Last week Chris Grayling announced that, in one of the great scientific breakthroughs of modern times, he had discovered the answer to the West Lothian Question. On Tuesday the Commons seemed a lot less sure that he had got it right.
“Evel” – English votes for English laws – is not running smoothly. OK, the government defeat by 289 was only symbolic. But as the veteran Tory unionist Sir Edward Leigh said of the Scottish Nationalists, “Of course they want independence. But why are we making it easier for them?”
At issue was what Labour’s Clive Efford called a “shabby little alteration” to Commons Standing Orders to exclude the Scots from English-only legislation, a fairly historic constitutional change that is justified by the fact that the English cannot vote on matters devolved to Scotland. True, the Labour outrage was predictable. So was that of the SNP’s Pete Wishart, for whom the plan was “utterly unacceptable”. But as Wishart ominously added: “If this is their attempt to save the Union, then God help them. It almost seems like they are absolutely determined to push us out.”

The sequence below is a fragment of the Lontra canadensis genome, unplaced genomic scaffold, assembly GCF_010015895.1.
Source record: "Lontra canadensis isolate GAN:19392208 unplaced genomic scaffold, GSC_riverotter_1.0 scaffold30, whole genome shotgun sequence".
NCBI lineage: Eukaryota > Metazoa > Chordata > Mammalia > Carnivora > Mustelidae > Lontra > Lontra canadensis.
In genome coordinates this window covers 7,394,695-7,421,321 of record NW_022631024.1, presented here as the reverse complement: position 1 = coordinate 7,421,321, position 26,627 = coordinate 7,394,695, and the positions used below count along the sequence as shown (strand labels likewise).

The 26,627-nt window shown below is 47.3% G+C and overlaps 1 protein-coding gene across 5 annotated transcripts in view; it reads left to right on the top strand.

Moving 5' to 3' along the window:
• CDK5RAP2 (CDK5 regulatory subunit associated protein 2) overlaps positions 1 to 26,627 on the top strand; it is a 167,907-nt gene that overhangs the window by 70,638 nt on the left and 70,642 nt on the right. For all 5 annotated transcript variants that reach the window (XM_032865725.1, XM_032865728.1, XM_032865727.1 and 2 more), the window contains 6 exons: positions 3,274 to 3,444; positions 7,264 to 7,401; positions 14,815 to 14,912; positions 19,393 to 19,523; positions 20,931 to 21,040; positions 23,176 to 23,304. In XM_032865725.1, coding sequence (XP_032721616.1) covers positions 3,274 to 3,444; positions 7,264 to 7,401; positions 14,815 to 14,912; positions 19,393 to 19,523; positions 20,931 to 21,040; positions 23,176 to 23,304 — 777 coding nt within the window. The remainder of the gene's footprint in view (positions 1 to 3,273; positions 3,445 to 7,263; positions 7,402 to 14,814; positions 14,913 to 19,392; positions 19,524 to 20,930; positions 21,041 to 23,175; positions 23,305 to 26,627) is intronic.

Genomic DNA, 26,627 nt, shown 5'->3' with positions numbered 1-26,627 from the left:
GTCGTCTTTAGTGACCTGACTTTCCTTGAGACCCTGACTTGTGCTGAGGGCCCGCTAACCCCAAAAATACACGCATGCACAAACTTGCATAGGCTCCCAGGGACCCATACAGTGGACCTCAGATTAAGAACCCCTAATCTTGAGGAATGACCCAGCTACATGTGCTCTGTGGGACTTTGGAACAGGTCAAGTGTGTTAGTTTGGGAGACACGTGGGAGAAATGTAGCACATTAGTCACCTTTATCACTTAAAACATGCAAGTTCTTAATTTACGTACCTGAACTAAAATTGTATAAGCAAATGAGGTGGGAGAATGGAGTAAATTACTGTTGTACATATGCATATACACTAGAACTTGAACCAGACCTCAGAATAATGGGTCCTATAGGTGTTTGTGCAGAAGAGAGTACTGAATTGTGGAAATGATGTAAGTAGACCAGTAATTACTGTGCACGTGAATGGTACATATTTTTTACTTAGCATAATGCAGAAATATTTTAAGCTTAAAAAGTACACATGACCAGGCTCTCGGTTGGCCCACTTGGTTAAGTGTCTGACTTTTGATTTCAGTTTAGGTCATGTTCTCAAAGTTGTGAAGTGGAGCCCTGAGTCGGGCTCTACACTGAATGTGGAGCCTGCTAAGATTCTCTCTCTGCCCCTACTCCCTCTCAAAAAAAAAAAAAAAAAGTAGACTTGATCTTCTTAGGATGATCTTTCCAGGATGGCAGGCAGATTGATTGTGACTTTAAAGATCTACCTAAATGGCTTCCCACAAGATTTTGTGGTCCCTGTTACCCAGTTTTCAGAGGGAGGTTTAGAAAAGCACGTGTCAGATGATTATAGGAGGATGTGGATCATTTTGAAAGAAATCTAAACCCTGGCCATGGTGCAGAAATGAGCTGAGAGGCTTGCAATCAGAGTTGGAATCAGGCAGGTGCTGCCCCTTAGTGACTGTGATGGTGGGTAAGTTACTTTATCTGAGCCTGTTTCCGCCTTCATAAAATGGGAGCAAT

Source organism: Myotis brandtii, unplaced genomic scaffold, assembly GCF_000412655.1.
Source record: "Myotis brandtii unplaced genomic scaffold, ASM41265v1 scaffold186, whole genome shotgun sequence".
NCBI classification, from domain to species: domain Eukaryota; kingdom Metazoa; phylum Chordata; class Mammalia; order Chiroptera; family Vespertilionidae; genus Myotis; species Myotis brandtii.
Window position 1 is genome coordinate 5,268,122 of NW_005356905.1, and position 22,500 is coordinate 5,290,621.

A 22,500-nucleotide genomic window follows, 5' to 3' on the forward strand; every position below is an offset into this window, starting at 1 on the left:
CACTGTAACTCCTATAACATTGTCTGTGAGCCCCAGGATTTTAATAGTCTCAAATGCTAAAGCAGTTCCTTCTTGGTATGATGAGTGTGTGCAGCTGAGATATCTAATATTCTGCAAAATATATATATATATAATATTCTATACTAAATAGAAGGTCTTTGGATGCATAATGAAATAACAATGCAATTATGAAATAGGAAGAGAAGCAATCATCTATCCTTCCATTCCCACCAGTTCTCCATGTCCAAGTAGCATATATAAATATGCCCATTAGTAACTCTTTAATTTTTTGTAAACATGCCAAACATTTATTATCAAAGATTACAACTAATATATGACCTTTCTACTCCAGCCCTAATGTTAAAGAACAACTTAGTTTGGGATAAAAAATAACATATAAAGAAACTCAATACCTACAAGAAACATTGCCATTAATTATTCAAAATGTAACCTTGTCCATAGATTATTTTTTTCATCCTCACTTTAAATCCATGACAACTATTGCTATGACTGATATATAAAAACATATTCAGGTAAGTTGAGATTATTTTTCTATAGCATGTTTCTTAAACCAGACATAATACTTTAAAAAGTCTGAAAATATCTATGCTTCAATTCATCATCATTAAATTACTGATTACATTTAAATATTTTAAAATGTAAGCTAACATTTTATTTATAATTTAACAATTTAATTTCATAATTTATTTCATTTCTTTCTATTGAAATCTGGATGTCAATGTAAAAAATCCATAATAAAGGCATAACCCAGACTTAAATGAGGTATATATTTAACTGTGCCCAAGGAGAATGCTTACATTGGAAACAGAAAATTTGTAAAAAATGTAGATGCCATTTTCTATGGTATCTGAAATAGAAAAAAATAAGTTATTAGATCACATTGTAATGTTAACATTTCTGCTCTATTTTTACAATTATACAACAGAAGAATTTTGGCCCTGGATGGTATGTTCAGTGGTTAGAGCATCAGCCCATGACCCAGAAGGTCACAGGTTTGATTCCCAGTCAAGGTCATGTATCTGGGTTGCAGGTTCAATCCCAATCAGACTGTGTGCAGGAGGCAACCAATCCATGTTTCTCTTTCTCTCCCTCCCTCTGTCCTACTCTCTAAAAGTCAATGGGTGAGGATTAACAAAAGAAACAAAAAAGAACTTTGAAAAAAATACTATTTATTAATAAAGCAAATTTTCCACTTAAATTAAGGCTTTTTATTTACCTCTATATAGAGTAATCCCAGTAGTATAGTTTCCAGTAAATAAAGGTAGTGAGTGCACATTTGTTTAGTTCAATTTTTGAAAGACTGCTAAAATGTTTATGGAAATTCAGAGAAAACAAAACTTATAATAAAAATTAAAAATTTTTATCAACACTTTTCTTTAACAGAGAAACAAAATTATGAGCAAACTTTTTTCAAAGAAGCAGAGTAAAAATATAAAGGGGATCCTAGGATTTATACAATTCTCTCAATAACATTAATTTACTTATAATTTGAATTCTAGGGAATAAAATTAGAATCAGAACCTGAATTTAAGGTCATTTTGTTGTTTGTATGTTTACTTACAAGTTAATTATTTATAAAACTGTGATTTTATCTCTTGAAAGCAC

Several Tories beside Leigh wanted far more time to debate the issue than Grayling had allowed. He handsomely complimented a speech in which Ed Miliband, fast becoming a serial backbench debater, appealed to Tories to remember their great unionist traditions and not vote for an Evel plan devised “on the back of a fag packet”. So did the DUP’s Jeffrey Donaldson who called the plan “muddled”.
The debate lurched at points into bathos. “Solving this conundrum cannot be done by moving the deckchairs inside the Westminster bubble,” was Labour federalism fan Graham Allen’s mind-stretching metaphor. Tory Charles Walker’s Procedure Committee had not been consulted, as promised in the Conservative manifesto, because like all the other select committees it still hasn’t met since the election. Shouldn’t Grayling have therefore waited until it had, asked Labour’s Gisela Stuart? “The pursuit of perfection is always to be desired but is not often achieved,” said Walker. This sounded awfully like “Yes”.
Walker was troubled by the use of the word “or” in one of the clauses. “On the definition of ‘or’ the fate of nations may turn,” he announced. Given, as Leigh put it, that the “Union is hanging on a thread”, he could just be right. The Evel that men do lives after them, as Shakespeare almost said.Reuse content